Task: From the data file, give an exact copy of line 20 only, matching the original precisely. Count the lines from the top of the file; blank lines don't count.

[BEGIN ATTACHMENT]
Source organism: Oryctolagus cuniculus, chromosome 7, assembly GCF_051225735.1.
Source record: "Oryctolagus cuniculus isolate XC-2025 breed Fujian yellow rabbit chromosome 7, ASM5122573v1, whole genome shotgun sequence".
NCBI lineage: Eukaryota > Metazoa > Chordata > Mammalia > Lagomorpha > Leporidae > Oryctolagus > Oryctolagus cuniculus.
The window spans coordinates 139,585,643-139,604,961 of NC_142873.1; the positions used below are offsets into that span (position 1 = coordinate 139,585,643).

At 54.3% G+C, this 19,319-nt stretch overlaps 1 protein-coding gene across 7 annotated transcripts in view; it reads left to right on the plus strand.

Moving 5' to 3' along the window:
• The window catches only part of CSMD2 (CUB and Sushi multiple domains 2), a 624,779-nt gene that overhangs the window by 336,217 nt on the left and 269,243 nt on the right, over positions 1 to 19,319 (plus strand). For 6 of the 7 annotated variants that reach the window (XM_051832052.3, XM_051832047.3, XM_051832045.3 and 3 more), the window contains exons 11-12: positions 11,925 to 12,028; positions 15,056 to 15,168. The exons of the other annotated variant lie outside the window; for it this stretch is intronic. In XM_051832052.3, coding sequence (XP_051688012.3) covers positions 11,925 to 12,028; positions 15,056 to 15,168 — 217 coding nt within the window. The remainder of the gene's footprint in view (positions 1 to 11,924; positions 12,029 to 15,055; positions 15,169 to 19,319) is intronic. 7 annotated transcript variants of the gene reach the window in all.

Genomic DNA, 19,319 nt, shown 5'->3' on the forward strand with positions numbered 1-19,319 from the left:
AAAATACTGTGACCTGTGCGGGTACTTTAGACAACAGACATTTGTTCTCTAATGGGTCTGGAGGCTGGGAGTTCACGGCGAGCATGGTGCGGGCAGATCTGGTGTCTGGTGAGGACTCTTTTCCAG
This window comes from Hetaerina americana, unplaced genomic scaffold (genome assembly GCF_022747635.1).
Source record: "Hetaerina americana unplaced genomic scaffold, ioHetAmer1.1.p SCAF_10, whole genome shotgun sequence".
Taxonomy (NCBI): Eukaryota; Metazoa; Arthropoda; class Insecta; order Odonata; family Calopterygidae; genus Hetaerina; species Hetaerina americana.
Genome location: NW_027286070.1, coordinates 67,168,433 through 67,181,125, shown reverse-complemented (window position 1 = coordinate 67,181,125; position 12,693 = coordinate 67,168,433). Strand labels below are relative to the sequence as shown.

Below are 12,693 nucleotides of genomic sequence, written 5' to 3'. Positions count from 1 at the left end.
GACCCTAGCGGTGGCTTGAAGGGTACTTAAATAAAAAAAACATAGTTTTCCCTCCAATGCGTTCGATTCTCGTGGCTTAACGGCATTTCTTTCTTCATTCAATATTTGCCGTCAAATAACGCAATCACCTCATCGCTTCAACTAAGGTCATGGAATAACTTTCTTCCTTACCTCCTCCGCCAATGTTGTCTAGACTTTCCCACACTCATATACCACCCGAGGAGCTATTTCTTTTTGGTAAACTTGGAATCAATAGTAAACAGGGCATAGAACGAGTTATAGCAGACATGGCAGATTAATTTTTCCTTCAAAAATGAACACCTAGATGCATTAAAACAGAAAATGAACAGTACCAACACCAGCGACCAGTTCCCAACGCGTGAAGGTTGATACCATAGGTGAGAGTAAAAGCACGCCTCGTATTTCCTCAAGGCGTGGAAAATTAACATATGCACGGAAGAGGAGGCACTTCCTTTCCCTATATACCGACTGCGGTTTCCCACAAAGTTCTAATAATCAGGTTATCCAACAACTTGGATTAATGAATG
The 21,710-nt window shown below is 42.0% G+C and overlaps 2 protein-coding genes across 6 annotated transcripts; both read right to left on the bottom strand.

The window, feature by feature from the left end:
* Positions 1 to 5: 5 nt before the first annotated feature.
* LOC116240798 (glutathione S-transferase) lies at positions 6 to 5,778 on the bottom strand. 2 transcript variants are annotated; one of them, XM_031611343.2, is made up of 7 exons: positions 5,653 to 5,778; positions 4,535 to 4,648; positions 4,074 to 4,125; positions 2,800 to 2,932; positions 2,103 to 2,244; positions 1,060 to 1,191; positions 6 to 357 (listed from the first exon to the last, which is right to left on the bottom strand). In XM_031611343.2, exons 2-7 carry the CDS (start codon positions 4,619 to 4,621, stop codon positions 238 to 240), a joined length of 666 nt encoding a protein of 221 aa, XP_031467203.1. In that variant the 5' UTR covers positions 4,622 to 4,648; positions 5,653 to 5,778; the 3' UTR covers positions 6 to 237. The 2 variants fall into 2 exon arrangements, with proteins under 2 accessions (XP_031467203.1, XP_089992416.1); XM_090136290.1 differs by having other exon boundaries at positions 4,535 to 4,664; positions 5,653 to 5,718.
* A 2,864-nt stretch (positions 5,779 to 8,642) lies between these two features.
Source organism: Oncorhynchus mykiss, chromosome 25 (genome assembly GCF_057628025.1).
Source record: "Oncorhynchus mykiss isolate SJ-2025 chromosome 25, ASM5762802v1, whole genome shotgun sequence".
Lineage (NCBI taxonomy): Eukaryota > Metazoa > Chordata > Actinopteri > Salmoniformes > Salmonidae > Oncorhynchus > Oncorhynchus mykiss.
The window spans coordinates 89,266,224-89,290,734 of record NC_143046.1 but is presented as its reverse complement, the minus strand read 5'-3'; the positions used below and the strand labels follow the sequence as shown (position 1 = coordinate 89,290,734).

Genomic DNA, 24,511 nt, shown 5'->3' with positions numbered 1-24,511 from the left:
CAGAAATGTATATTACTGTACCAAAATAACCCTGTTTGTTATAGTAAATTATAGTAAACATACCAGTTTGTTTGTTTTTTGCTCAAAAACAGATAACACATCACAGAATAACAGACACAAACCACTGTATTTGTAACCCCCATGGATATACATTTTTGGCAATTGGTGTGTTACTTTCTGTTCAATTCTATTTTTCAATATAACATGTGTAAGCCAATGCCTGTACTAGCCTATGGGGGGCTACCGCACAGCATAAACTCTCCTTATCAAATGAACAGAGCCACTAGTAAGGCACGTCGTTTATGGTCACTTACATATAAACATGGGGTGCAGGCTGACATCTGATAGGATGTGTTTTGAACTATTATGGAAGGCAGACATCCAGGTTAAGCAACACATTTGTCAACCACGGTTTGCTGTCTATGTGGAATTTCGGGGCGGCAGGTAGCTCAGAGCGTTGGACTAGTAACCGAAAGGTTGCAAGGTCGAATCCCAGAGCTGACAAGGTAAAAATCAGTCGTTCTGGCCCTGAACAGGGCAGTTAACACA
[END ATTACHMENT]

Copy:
* A 2,864-nt stretch (positions 5,779 to 8,642) lies between these two features.